What To Expect During Pet Wellness Visits
Pet wellness visits can be a nerve-wracking experience if you don’t know what to expect when walking in. But it doesn’t have to be. Learning about the process before you step foot in the office can soothe both your nerves and your pet’s.
What Is A Wellness Visit?
A wellness visit is a head-to-toe inspection of your pet. They are often meant to act as preventative checks to make sure your pet is healthy, even if you don’t notice anything wrong.
At these wellness appointments, vets will usually conduct a physical exam of their skin, fur, teeth, and gums. Wellness visits often involve administering any necessary vaccines, and sometimes vets draw blood to make sure pets are healthy. Healthy pets come in for a wellness visit every year. Pets with current or previous health conditions should come in for wellness visits even more often. You should also bring in your pets more often as they age, even if you don’t notice anything out of the ordinary. Sometimes catching diseases before pets show symptoms can save their lives.
Here are some norms and procedures to expect when you take your pet in for a wellness visit.
A common staple of pet wellness visits is vaccinations. For pets, they are divided into two categories: core vaccines and non-core vaccines. With core vaccines, pets almost definitely need them. With non-core vaccines, it depends on your pet’s exposure level to certain situations or conditions. According to Veterinary Partner, rabies and distemper are both considered core for both cats and dogs. The state of Florida mandates rabies shots for all cats, dogs, and ferrets.
Beyond those two, other core vaccines depend on the species. Vets classify vaccinations for feline herpes and feline calicivirus as core shots for cats. Many will recommend vaccines for canine parvovirus and canine hepatitis for dogs. Vets will also sometimes recommend a kennel cough (Bordetella) vaccine for dogs that are exposed to other dogs often. If your dog frequently goes to dog parks, kennels, trainings, or dog shows, your vet may recommend vaccinating your dog against Bordetella. Vaccines may need to be re-administered every 1-3 years, but every vaccine is different. Your vet will lay out a timeline for your pet’s vaccines at the wellness visit.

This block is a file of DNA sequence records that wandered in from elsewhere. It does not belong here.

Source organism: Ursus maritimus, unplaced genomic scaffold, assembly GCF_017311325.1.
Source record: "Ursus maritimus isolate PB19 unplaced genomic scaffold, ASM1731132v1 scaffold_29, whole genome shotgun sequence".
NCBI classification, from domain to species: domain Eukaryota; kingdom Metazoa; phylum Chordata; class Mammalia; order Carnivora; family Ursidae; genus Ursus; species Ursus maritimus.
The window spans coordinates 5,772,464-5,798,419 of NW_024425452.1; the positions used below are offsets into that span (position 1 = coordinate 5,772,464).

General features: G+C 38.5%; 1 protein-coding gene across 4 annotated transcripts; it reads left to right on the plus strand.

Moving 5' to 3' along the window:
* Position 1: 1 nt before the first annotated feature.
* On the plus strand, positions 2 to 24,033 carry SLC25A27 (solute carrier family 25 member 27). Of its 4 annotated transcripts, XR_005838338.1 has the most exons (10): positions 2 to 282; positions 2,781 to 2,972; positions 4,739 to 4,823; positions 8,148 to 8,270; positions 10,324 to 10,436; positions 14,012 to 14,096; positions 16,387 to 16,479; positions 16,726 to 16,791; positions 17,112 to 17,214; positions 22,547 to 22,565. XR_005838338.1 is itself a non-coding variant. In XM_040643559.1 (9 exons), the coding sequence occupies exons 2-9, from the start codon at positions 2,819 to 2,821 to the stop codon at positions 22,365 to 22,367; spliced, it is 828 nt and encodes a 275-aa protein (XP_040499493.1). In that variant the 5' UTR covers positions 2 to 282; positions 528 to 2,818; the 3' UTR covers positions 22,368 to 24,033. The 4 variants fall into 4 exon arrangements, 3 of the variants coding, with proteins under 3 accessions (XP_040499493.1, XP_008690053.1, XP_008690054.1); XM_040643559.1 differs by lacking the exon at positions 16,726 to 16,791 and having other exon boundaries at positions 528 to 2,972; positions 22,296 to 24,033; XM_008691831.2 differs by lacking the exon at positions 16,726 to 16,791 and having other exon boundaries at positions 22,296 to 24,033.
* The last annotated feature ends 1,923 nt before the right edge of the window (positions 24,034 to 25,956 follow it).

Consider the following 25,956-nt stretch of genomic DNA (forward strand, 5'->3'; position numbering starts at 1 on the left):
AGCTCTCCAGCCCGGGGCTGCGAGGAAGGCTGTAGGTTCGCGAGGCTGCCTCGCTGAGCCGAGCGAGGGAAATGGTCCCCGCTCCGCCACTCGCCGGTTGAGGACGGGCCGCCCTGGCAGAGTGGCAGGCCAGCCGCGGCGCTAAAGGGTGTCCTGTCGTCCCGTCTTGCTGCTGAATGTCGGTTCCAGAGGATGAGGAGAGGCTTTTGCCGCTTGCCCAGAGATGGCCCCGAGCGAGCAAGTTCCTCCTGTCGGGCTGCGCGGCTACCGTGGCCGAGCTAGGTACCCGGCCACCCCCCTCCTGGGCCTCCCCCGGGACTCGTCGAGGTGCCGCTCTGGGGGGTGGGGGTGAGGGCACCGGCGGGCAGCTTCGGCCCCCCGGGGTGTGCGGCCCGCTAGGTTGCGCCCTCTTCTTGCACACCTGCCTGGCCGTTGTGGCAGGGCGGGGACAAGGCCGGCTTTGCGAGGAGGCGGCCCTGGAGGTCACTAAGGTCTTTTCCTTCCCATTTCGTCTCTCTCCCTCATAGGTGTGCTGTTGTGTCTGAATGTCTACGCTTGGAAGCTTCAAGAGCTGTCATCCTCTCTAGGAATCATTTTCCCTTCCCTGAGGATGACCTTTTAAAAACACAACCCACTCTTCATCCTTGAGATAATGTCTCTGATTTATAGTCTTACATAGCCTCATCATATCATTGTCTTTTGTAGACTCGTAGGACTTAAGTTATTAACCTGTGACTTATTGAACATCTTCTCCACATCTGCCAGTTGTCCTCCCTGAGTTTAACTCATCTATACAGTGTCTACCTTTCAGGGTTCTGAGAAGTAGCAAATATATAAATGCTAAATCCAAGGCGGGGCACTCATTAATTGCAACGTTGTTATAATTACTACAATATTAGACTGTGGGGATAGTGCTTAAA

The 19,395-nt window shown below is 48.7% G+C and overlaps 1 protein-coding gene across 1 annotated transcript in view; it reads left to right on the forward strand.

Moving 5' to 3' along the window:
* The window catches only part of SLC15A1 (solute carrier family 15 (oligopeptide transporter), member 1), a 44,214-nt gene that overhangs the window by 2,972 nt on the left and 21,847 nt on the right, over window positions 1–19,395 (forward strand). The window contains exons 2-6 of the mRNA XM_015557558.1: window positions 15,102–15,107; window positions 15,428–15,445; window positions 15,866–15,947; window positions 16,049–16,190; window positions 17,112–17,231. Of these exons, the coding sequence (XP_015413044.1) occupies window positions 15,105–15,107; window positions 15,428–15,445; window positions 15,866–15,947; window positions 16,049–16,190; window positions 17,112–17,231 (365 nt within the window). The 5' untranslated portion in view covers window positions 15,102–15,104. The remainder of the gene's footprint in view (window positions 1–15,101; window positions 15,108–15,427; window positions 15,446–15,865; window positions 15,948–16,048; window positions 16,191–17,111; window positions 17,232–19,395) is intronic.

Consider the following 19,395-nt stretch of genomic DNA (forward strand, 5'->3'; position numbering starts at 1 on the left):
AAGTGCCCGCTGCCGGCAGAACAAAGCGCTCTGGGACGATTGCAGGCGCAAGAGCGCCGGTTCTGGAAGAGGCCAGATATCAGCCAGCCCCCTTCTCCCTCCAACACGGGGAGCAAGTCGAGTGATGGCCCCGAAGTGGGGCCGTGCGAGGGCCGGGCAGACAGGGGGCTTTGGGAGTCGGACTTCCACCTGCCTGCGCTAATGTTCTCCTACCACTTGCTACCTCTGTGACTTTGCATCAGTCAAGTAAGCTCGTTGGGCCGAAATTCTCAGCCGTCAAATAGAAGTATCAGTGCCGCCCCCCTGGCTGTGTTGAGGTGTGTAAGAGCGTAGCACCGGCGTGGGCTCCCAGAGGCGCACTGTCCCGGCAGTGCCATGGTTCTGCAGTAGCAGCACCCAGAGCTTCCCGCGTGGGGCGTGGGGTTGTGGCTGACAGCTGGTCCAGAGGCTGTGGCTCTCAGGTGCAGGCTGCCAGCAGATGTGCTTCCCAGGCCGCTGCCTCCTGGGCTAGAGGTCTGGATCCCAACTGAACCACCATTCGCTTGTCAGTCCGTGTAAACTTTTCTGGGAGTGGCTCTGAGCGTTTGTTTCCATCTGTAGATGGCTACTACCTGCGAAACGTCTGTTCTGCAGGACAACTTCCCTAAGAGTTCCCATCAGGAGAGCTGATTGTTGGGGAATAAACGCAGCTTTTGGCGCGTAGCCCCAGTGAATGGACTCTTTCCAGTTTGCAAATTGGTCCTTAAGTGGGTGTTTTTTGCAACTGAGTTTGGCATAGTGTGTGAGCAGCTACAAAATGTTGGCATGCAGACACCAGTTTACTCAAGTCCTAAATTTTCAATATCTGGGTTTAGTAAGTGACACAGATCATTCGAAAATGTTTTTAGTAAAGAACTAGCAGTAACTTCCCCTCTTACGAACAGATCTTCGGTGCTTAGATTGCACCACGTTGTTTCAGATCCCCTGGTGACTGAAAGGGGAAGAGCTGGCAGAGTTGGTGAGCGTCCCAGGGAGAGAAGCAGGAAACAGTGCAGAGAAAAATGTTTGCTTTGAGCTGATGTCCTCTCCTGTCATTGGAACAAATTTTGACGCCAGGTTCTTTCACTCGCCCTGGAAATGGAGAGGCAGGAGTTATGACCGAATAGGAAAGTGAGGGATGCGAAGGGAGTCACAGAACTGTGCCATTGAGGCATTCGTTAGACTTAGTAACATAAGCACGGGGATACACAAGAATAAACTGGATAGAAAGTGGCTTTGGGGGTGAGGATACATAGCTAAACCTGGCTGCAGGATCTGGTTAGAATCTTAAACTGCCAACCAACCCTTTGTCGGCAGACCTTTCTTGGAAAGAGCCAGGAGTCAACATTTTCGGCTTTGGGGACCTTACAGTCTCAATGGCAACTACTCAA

Stool And Blood Samples
Before you take your pet in for a wellness visit, your vet may ask you to bring along a recent fecal sample. They will take the sample and test it for intestinal parasites. An ideal sample will be as recent as possible and should have as little grass or litter on it as possible.
Additionally, vets may also draw your pet’s blood during the wellness visit to check for other parasites, ones that don’t live in the intestinal tract. Vets test for heartworm, for example, with a blood sample. They can also see if your pet’s blood cell count is normal to make sure they do not have canine lymphoma or another blood-related disorder.
Questions About Your Pet
You know your pet best, so your vet will ask you about your pet’s behaviors, diet, habits, bowel movements, and more. This is also the time to bring up any questions or concerns that you have. Maybe you noticed your dog acting lethargic but didn’t think it was major enough for a visit to the vet. During these times, you can ask questions about tick and flea prevention, heartworm prevention, or anything else you have been wondering about your pet’s wellness. Ask your vet about it at the wellness check in case it is a symptom of an underlying issue.
Bring Your Pet To A Family Veterinarian
For safe and efficient pet wellness visits, come to All Aboard Animal Hospital. We specialize in family-oriented, high quality pet care for your cats and dogs. Give us a call today at 954-785-7780 to learn more about what we can do for your pet.